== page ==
Funny or not, there is evidence to suggest that comment trolling is preventing us from thinking rationally about the stories we read online.
In a recent study, University of Wisconsin-Madison researchers asked more than 1,000 people to read a blog post about nanosilver technology. Half of the participants were exposed to civilized reader comments on the post, and the other half were subjected to profanity-laden screeds and putdowns.
“The results were both surprising and disturbing,” researchers Dominique Brossard and Dietram Scheufele wrote in the New York Times. “Uncivil comments not only polarized readers, but they often changed a participant’s interpretation of the news story itself.”
Scheufele told Mother Jones that reading a story online today is like “reading the news article in the middle of the town square, with people screaming in my ear what I should believe about it.”
So what can be done to keep the trolls at bay? Where is the line between trolling and harassment? While most trolling behavior isn’t of a criminal nature, many countries’ harassment laws extend to cyberspace, and a handful of bullies have been jailed recently for crossing that line in the eyes of judges.
In October a judge handed down a 12-week prison sentence to David Woods for posting sexually explicit remarks on his Facebook page about April Jones, a five-year old girl who went missing in Wales.
British student Liam Stacey was also jailed last year for 56 days for posting racially abusive tweets about Bolton footballer Fabrice Muamba after the player went into cardiac arrest during a match. As Muamba lay struggling for life on the pitch, Stacey tweeted “LOL f**k Muamba he’s dead !!! #Haha” and followed it up with a handful of racist posts aimed at other users.
Did Stacey’s punishment fit the crime or was it over the top? And where should we draw the line between free speech, censorship and privacy?
Britain’s politicians are considering new laws that would require websites to reveal the identities of trolls who have posted defamatory content about other people online.
In Italy prosecutors aren’t only going after cyber-bullies, they’re also threatening action against the social media sites themselves.
The January suicide of 14-year-old Carolina Picchio, who threw herself out of her bedroom window in Novara after a group of boys posted a video of her in the bathroom of a party, has prompted Italian authorities to consider bringing charges against Facebook staff for allowing the abusive content to be posted on the website, according to media reports.
In May, bowing to pressure from activists and advertisers, Facebook announced plans to ramp up efforts to delete hate speech, particularly depictions of violence against women, on its site.
“In recent days, it has become clear that our systems to identify and remove hate speech have failed to work as effectively as we would like, particularly around issues of gender-based hate,” Marne Levine, a Facebook vice president in charge of public policy, wrote in a post on the site.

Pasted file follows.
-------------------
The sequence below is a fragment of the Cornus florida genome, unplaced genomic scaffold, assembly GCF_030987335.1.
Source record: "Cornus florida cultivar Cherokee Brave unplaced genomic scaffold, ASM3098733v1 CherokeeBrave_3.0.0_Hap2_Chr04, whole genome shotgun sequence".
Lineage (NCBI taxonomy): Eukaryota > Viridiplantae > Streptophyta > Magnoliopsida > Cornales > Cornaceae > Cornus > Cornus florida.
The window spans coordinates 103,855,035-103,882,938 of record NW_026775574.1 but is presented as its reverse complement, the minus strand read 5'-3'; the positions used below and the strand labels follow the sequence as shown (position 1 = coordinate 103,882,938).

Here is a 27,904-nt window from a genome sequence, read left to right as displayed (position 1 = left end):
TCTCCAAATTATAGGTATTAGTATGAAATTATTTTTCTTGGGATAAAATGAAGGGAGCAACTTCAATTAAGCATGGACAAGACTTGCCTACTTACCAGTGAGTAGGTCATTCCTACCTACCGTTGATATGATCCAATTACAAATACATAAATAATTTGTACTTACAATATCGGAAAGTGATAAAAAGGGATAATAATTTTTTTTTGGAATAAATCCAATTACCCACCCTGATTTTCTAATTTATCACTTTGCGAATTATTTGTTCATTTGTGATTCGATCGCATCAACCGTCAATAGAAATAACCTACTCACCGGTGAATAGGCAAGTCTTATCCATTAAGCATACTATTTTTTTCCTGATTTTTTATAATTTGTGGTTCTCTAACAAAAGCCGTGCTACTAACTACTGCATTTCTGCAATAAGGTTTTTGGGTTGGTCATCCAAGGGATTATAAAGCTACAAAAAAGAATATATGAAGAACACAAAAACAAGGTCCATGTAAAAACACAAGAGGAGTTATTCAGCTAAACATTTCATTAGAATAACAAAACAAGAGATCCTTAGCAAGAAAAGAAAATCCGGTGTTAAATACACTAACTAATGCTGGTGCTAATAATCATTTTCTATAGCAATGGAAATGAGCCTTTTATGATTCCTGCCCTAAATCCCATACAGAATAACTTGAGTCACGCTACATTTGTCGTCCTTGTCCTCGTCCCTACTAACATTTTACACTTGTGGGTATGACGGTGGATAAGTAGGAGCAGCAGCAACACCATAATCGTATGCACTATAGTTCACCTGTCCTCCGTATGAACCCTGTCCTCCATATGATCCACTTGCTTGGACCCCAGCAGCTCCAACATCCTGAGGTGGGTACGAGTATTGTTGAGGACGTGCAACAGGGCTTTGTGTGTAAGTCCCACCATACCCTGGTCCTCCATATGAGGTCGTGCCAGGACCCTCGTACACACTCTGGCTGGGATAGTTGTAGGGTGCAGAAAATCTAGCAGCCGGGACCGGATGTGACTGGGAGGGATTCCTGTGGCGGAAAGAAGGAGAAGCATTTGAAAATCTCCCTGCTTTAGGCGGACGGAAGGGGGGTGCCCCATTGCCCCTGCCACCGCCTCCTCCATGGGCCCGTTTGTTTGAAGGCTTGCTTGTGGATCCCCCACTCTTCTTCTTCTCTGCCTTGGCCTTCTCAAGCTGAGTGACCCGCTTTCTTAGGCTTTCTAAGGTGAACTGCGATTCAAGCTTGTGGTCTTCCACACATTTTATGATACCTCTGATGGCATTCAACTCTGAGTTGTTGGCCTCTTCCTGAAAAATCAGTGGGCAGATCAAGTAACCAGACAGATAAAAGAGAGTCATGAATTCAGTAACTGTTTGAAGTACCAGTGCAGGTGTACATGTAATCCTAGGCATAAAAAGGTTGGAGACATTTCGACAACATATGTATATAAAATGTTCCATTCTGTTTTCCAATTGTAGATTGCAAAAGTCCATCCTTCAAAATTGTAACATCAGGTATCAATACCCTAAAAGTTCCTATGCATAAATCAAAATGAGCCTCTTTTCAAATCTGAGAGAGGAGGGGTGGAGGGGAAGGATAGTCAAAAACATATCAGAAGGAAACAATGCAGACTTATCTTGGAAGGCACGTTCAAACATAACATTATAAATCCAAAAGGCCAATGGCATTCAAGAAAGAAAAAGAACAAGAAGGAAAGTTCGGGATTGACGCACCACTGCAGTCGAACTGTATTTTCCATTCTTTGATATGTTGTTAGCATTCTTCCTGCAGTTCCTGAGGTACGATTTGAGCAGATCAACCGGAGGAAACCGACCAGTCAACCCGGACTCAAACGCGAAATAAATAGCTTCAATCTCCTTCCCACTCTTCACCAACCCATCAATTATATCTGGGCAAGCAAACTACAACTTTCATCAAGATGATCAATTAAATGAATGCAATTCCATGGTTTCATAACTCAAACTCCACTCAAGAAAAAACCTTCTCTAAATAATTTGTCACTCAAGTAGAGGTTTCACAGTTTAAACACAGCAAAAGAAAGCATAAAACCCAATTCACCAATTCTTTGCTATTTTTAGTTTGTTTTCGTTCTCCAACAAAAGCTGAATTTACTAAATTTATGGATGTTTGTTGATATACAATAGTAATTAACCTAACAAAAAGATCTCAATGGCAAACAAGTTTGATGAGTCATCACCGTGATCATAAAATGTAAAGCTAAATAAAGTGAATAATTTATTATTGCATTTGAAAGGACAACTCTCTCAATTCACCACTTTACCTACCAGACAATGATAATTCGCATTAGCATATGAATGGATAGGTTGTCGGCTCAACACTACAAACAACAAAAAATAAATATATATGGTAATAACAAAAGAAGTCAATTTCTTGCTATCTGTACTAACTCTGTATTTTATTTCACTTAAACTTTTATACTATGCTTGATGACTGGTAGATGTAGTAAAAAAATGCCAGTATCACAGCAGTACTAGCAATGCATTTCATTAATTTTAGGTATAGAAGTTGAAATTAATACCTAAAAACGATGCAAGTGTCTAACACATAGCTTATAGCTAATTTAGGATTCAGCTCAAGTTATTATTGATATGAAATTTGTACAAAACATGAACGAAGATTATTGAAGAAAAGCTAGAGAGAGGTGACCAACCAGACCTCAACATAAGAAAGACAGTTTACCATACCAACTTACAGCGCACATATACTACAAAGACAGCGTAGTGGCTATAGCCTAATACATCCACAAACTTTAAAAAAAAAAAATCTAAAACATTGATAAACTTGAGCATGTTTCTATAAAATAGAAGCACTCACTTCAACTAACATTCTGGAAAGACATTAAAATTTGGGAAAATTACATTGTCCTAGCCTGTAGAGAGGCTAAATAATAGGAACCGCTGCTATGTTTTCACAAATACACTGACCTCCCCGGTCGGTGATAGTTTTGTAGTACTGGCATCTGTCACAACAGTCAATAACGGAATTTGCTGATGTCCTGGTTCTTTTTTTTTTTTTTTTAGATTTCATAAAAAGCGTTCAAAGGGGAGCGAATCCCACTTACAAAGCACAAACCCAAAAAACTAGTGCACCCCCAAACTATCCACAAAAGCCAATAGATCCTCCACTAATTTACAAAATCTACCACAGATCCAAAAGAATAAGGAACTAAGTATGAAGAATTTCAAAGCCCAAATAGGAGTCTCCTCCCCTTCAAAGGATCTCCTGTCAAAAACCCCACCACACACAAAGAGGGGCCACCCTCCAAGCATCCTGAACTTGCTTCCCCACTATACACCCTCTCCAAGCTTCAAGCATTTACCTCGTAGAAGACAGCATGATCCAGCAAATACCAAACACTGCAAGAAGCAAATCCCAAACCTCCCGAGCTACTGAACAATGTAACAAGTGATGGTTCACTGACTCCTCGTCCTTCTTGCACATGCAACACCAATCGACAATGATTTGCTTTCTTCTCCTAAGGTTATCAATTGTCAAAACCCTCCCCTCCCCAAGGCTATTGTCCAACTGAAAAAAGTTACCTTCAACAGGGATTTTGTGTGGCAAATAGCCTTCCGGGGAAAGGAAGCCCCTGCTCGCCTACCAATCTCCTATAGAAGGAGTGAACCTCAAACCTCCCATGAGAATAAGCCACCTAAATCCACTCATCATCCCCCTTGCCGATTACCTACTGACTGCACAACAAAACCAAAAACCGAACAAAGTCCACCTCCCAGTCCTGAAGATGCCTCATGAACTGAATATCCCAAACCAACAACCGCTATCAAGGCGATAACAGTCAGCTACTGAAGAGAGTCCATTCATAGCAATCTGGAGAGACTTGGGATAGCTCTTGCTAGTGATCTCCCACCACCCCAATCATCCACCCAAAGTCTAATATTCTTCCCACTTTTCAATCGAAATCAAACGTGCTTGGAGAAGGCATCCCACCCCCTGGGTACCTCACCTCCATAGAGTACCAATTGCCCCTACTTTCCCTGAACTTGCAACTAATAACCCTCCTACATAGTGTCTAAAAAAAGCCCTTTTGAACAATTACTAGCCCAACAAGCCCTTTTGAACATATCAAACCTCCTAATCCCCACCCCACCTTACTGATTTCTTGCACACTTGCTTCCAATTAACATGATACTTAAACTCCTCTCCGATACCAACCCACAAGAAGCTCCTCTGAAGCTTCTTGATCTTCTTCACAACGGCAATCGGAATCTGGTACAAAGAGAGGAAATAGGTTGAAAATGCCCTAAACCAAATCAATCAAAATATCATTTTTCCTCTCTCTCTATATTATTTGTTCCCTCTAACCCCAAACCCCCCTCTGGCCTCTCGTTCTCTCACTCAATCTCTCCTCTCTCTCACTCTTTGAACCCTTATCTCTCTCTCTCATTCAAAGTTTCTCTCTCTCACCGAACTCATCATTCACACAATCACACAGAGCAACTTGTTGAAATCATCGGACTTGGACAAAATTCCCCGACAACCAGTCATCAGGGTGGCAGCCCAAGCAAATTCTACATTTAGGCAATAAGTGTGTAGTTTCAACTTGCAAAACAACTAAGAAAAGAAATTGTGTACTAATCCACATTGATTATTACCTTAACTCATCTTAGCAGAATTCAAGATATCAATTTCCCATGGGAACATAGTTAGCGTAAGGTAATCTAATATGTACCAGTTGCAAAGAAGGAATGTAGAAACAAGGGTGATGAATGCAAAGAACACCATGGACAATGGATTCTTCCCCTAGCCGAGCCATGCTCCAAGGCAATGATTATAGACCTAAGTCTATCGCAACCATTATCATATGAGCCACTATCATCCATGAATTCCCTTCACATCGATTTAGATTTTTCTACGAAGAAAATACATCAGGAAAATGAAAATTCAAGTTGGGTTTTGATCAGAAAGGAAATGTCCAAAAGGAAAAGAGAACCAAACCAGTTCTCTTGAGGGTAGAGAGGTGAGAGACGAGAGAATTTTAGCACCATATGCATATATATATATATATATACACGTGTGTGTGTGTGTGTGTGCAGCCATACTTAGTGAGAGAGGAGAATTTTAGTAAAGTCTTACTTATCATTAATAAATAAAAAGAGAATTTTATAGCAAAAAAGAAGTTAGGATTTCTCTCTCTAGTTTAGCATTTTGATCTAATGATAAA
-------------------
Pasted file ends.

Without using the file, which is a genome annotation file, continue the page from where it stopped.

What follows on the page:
Stamping out serious abuse on sites like Facebook may be a step in the right direction – but any law aimed at curbing online trolling runs the risk of casting a net so wide that it snares non-trolling behaviors as well, say critics.
“There are a number of online behaviors that are annoying, but do you really want to illegalize annoying behavior?” asks lecturer Whitney Phillips. “The push to illegalize these poorly defined behaviors isn’t actually addressing the root issues of trolling.”
David Aaronovitch of The Times newspaper in London says most online abuse would go away if we simply pulled away the cloak of anonymity that emboldens trolls.
“If you’re not going to moderate comments on your site, insist on registration and lack of anonymity,” he told CNN. “If you had to register under your own name and comment under your own name, who’s going to be a s**tbag under those circumstances?”
CNN troll GG wouldn’t, for one. “Of course not,” she told me, “Who would risk a 6 figure salary on the chance that your employer disagrees with your opinion or off-hours activities? No one.”
At the end of the day, the best way to deal with trolls is to simply ignore them, says Aaronovitch.
“You simply have to decide how much attention you want to give them, and grow up really,” he said. “It’s about saying, ‘How threatened am I really by this?’ and reserving your ire for the cases when there really is some serious harassment going on.”
Whatever you do, hopping in your car and driving to your troll’s house may not solve all of your problems, as boxer Curtis Woodhouse found out.
“Ever since I did that the abuse has been 10 times worse,” he said with a laugh. “Now I’ve got people saying, ‘If I call you a crap boxer, will you come round my house for a cup of tea?’”
CNN’s Doug Gross contributed to this report.